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Originally born from the protracted struggle for workers’ rights and social justice of the late 1800s, Workers’ Day has been an international holiday in many countries since 1891. South Africa is a country with its own long and sordid history of labour and social conflicts.

Workers’ Day has been officially recognised and observed since the first democratic elections in 1994. The holiday serves as a celebration of workers’ rights and a reminder of the critical role that trade unions, the Communist Party, and other labour organisations played in the fight against Apartheid.


This international holiday is observed on May 1st. It is most commonly associated with a commemoration of the achievements of the labour movement. The holiday may also be known as International Worker’s Day or May Day and is marked as a public holiday in over 80 countries.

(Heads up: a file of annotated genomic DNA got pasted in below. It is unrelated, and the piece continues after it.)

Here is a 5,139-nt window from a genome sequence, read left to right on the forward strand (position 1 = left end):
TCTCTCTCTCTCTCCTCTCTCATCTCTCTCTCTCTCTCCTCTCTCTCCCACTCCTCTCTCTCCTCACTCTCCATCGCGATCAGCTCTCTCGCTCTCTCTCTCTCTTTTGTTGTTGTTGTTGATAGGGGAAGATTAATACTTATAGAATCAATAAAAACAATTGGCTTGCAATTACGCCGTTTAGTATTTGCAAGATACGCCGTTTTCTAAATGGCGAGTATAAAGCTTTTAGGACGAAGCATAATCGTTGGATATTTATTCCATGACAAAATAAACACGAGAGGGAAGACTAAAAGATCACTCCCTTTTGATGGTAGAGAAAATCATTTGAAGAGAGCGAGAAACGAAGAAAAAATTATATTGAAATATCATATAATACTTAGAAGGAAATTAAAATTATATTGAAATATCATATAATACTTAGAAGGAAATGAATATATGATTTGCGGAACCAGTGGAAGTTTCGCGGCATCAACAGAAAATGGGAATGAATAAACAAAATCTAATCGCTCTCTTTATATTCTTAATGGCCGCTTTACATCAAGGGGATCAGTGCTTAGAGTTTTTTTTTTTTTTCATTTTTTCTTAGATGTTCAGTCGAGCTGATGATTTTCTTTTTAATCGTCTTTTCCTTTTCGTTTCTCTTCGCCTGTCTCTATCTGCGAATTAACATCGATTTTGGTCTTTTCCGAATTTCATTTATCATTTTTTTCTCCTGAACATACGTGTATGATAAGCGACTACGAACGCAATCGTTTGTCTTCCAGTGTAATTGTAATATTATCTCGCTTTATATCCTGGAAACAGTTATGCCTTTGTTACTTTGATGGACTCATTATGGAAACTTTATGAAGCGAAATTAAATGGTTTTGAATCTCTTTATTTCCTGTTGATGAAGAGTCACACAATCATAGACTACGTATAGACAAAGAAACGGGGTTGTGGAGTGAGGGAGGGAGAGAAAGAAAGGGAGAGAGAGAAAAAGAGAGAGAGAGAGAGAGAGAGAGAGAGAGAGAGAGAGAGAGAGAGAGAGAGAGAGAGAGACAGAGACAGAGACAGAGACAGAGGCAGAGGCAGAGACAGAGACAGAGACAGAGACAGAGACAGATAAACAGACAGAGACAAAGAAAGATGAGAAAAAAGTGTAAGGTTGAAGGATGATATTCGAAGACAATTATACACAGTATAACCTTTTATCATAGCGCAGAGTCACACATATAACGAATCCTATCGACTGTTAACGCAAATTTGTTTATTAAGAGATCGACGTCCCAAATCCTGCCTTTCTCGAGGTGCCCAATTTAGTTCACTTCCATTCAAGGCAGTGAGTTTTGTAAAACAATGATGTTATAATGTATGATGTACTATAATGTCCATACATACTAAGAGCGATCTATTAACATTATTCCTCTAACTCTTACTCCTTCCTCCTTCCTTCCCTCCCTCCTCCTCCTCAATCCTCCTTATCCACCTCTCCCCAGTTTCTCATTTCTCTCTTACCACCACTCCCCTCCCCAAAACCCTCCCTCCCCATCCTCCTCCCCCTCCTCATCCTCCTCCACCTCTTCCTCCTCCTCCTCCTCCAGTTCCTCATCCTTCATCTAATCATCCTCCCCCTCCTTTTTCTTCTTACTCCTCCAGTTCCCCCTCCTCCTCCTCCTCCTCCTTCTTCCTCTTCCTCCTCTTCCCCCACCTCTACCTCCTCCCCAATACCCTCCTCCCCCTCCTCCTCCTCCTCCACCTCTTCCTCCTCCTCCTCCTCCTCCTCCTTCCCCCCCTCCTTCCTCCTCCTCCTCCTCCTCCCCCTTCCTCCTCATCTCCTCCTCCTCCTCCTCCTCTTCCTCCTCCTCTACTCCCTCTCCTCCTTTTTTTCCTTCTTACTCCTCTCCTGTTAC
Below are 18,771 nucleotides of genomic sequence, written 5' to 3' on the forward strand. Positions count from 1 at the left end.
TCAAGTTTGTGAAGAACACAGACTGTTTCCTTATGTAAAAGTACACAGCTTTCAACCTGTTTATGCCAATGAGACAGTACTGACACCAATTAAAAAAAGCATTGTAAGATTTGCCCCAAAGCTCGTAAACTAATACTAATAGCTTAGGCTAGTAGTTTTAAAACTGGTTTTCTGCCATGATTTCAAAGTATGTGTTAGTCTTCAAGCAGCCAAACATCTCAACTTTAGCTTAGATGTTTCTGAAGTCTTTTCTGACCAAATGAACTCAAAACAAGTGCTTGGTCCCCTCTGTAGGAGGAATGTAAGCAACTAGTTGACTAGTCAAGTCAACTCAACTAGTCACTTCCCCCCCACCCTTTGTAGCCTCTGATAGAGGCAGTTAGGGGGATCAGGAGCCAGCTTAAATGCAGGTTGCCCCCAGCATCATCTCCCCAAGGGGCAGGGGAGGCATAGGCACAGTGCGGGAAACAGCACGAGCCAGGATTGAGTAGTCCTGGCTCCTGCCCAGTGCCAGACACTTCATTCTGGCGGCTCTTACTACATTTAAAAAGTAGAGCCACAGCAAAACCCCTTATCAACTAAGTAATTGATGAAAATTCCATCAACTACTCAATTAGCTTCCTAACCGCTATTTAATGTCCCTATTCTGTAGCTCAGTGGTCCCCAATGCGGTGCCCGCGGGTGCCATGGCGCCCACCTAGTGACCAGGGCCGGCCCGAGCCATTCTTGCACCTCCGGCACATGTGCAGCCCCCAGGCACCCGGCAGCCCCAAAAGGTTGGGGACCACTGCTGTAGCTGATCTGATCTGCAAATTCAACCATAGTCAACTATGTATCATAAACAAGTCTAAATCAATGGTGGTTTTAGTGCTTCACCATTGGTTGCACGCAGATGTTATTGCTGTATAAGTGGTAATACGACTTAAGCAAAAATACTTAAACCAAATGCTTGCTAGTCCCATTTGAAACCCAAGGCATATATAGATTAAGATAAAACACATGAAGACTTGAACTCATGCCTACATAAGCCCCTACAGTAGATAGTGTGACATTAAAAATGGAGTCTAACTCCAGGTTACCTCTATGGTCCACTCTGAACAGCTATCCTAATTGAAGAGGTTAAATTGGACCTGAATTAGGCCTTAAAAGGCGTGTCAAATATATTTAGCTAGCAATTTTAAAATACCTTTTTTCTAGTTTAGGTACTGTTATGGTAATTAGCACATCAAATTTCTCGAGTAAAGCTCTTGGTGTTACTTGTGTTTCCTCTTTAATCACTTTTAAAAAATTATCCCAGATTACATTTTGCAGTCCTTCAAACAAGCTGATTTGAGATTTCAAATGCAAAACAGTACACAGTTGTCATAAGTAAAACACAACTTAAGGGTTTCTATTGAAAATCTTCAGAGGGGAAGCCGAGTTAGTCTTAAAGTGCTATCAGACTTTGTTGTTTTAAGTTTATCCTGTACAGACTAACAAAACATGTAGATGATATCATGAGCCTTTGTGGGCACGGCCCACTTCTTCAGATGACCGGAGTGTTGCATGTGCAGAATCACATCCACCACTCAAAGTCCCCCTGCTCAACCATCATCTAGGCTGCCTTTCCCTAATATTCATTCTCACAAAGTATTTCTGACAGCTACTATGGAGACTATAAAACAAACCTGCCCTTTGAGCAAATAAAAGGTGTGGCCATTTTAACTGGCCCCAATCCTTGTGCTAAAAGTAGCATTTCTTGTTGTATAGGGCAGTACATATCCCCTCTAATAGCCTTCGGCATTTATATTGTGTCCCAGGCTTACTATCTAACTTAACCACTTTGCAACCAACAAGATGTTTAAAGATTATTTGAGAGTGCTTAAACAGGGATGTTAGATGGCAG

Workers’ Day in South Africa holds its cultural significance. The public holiday has come to signify the sacrifices made on the long road toward fair employment standards and the bitter battle against Apartheid in which trade and labour unions played a key role.

Because South Africa’s working classes were those most oppressed by Apartheid, the struggle for better working conditions and the effort to overthrow systemic segregation became closely linked. Before the elections of 1994, labour and trade groups often used Workers’ Day as a symbol to rally the population against the segregation and oppression of the Apartheid system, organising demonstrations and widespread encouraging resistance.

Workers’ Day is a special reminder of the valuable contribution made by the working class. May we continue to acknowledge their contributions on Workers’ Day and every other day.

Author: SAC Online

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